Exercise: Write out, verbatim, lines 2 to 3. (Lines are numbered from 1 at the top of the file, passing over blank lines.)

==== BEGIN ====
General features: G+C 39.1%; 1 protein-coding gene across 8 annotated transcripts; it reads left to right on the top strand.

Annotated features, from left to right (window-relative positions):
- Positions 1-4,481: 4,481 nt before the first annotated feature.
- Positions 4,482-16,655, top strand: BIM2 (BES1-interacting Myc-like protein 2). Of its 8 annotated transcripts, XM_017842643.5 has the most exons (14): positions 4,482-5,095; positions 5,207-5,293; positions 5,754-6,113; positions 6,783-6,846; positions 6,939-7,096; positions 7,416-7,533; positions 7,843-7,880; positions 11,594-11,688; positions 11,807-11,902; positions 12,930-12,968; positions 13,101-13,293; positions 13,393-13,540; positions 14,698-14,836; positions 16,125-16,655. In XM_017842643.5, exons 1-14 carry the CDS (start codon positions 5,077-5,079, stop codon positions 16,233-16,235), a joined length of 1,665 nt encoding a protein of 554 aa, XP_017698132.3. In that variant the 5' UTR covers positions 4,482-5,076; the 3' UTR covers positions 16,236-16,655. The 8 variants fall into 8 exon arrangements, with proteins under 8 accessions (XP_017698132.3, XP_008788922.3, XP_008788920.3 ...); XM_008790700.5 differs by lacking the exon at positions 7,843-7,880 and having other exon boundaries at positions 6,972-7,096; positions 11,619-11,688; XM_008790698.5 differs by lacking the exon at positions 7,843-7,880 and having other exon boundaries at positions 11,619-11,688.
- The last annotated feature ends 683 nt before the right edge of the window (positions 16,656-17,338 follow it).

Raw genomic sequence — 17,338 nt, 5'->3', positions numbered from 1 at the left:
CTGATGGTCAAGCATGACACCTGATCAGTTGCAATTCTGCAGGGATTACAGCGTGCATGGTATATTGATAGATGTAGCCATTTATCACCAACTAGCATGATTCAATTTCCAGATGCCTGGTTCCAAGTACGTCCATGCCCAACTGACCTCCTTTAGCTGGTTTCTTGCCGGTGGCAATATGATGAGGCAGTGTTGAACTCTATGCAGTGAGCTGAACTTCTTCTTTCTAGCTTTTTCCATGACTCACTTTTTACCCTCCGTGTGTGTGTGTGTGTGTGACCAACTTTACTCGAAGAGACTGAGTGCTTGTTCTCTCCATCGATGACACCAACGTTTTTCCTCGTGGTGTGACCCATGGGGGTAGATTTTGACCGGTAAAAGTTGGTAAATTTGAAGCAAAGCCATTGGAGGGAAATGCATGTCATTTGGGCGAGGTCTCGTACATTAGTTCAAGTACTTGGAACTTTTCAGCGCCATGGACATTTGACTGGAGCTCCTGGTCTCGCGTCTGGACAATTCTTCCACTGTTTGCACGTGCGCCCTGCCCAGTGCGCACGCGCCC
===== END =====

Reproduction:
Annotated features, from left to right (window-relative positions):
- Positions 1-4,481: 4,481 nt before the first annotated feature.